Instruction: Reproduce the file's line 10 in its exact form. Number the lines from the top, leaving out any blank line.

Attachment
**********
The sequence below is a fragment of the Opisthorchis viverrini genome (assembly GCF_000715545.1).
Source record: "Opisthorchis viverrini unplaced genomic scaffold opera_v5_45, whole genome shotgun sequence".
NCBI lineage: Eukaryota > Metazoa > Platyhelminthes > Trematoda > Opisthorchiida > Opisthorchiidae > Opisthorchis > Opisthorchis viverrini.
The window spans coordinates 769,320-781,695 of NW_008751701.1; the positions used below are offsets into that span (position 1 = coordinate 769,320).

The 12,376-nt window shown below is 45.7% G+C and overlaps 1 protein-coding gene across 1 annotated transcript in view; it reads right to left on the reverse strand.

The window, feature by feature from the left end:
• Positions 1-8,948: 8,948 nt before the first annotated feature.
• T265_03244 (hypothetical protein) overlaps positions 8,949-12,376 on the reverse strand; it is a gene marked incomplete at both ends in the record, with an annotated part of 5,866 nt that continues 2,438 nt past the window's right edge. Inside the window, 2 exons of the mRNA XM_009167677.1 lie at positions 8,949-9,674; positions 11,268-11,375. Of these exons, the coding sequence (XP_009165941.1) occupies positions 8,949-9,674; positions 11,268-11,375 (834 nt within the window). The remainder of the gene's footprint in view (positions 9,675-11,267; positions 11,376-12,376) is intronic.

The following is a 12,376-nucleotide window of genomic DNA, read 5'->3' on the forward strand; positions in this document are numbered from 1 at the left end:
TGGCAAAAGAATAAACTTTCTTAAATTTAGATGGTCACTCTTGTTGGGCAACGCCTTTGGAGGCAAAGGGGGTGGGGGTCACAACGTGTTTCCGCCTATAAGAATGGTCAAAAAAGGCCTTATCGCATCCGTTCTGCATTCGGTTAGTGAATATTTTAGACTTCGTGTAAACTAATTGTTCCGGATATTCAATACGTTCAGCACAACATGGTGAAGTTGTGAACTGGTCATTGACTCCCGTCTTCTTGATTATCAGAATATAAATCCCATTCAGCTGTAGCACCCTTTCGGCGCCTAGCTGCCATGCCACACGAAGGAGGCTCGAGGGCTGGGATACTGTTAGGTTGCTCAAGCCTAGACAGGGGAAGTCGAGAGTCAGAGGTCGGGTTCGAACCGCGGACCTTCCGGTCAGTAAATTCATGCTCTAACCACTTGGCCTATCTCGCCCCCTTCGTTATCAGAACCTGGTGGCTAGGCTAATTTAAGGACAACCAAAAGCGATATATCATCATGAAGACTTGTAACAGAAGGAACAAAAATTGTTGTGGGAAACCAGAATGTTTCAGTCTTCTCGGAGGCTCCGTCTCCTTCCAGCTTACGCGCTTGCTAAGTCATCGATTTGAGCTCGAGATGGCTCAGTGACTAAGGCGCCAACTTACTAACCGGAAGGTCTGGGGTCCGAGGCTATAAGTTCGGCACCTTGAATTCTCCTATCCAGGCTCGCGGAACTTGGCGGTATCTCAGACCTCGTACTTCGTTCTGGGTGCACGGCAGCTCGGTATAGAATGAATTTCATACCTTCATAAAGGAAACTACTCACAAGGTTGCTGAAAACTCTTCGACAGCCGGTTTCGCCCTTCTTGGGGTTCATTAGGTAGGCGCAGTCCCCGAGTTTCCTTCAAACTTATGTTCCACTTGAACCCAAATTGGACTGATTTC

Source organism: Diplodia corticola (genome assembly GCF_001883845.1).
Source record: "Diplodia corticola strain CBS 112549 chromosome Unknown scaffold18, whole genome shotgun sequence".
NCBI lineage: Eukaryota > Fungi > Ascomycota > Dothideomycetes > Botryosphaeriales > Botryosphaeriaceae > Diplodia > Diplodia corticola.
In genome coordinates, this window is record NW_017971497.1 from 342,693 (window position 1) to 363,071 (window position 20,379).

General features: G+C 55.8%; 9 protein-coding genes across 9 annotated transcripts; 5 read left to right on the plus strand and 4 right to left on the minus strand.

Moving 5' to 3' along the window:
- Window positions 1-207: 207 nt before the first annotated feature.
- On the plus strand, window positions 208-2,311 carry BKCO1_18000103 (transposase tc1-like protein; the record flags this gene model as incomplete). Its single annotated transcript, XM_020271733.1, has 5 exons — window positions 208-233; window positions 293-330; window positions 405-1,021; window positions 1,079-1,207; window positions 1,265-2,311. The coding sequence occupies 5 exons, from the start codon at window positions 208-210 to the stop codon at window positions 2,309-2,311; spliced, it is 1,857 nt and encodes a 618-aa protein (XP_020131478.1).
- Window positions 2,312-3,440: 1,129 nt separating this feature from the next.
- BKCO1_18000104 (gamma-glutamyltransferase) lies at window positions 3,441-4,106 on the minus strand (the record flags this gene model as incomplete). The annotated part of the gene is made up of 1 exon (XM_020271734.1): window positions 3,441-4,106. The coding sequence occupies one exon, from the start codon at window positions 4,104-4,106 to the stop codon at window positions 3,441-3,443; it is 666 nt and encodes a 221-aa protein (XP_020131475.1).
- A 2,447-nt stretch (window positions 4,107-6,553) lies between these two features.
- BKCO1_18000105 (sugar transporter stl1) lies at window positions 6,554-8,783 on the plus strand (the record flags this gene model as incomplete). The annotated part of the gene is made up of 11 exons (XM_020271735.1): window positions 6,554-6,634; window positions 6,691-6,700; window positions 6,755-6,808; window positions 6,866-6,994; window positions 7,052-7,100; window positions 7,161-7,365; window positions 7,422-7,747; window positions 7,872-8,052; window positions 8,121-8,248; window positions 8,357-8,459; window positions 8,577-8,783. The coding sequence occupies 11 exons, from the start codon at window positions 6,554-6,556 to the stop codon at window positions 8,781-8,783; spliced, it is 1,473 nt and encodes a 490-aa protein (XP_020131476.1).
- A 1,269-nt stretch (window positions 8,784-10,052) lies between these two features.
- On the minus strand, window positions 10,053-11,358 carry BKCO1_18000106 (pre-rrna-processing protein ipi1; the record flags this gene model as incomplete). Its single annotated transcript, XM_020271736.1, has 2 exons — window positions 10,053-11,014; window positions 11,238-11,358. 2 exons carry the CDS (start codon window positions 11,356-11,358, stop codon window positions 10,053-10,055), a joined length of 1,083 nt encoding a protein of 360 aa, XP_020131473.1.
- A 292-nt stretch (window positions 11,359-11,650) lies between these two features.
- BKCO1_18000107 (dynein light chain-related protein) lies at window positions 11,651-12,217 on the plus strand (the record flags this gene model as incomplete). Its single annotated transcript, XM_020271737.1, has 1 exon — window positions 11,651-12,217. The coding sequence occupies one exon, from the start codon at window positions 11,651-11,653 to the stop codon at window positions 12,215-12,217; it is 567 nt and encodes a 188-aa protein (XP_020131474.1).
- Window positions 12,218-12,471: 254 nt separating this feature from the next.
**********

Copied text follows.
TGGCAAAAGAATAAACTTTCTTAAATTTAGATGGTCACTCTTGTTGGGCAACGCCTTTGGAGGCAAAGGGGGTGGGGGTCACAACGTGTTTCCGCCTATAAGAATGGTCAAAAAAGGCCTTATCGCATCCGTTCTGCATTCGGTTAGTGAATATTTTAGACTTCGTGTAAACTAATTGTTCCGGATATTCAATACGTTCAGCACAACATGGTGAAGTTGTGAACTGGTCATTGACTCCCGTCTTCTTGATTATCAGAATATAAATCCCATTCAGCTGTAGCACCCTTTCGGCGCCTAGCTGCCATGCCACACGAAGGAGGCTCGAGGGCTGGGATACTGTTAGGTTGCTCAAGCCTAGACAGGGGAAGTCGAGAGTCAGAGGTCGGGTTCGAACCGCGGACCTTCCGGTCAGTAAATTCATGCTCTAACCACTTGGCCTATCTCGCCCCCTTCGTTATCAGAACCTGGTGGCTAGGCTAATTTAAGGACAACCAAAAGCGATATATCATCATGAAGACTTGTAACAGAAGGAACAAAAATTGTTGTGGGAAACCAGAATGTTTCAGTCTTCTCGGAGGCTCCGTCTCCTTCCAGCTTACGCGCTTGCTAAGTCATCGATTTGAGCTCGAGATGGCTCAGTGACTAAGGCGCCAACTTACTAACCGGAAGGTCTGGGGTCCGAGGCTATAAGTTCGGCACCTTGAATTCTCCTATCCAGGCTCGCGGAACTTGGCGGTATCTCAGACCTCGTACTTCGTTCTGGGTGCACGGCAGCTCGGTATAGAATGAATTTCATACCTTCATAAAGGAAACTACTCACAAGGTTGCTGAAAACTCTTCGACAGCCGGTTTCGCCCTTCTTGGGGTTCATTAGGTAGGCGCAGTCCCCGAGTTTCCTTCAAACTTATGTTCCACTTGAACCCAAATTGGACTGATTTC